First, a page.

The Vaiṣṇava movement in Assam owes its origin mainly to Śaṅkaradeva (A.D. 1486-1568). He and his chief disciple Mādhavadeva have left behind them a class of devotional poems and songs in Assamese, well-known as ‘bargīt’ (‘vara-gītam or excellent songs’) which still hold their sway upon the masses of Assam.
These lyrical songs are classical as far as musical techniques are concerned. Their content however is highly philosophical, though stories of Rāma and Kṛṣṇa also find a place.
The bargīts of Śaṅkaradeva are full of dāsyabhakti (devotion to God as of a servant towards his master) whereas those of Mādhavadeva excel in Vātsalyabhakti (devotion to God considering him as one’s child).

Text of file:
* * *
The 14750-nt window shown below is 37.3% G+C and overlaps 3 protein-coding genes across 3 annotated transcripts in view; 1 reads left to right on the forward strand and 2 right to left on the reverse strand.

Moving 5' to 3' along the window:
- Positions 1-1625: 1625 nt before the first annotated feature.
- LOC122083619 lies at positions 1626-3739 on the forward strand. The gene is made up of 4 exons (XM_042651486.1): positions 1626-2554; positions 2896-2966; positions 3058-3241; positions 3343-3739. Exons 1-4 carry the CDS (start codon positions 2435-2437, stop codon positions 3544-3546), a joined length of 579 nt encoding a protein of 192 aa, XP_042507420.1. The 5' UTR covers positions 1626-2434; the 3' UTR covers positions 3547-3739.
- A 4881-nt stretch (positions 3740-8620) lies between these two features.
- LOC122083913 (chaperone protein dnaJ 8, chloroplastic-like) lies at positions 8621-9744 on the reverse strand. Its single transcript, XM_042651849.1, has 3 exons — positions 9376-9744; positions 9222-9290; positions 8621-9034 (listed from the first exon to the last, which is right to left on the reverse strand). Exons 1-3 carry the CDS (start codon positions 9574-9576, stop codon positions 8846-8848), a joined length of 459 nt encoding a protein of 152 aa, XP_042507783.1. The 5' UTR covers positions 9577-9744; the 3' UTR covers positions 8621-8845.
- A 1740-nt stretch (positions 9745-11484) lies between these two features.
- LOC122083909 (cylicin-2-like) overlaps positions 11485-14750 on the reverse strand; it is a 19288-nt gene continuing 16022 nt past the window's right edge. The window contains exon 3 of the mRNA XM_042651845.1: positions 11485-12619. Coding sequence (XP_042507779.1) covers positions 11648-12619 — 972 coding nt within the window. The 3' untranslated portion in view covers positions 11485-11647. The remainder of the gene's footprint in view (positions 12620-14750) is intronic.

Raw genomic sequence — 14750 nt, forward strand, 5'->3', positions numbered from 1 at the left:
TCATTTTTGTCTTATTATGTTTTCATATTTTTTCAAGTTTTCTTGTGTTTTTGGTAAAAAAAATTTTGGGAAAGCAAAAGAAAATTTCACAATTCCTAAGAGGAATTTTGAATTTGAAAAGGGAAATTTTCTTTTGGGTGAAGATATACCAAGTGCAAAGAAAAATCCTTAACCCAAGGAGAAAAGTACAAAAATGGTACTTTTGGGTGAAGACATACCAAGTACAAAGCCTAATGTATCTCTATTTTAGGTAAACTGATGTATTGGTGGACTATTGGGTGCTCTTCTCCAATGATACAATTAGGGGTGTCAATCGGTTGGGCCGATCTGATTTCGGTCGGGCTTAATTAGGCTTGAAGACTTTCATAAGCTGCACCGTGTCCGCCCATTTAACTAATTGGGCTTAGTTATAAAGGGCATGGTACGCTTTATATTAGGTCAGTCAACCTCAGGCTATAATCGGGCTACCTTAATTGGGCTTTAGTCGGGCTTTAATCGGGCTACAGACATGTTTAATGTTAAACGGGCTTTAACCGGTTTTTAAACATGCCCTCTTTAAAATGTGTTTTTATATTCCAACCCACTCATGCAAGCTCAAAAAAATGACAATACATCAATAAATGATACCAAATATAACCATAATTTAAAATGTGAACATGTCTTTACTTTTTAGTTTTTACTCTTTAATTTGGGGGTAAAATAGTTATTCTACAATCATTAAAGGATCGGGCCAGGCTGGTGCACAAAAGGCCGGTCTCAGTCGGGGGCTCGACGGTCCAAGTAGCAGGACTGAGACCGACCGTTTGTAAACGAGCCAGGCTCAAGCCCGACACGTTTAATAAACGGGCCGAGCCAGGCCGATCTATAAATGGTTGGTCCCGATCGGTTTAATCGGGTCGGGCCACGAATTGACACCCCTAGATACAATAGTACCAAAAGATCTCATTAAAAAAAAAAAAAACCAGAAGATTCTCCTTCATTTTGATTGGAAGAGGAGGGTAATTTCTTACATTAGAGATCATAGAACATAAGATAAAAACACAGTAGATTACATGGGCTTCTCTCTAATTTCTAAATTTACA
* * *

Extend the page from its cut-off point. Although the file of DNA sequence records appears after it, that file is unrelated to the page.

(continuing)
Later writers like Gopāladeva, Ani-ruddha, Śrīrāma and others, who were mostly pontiffs of Vaiṣṇavite monasteries (called ‘Sattras’) imitated these bargīts and attained some distinction in this field.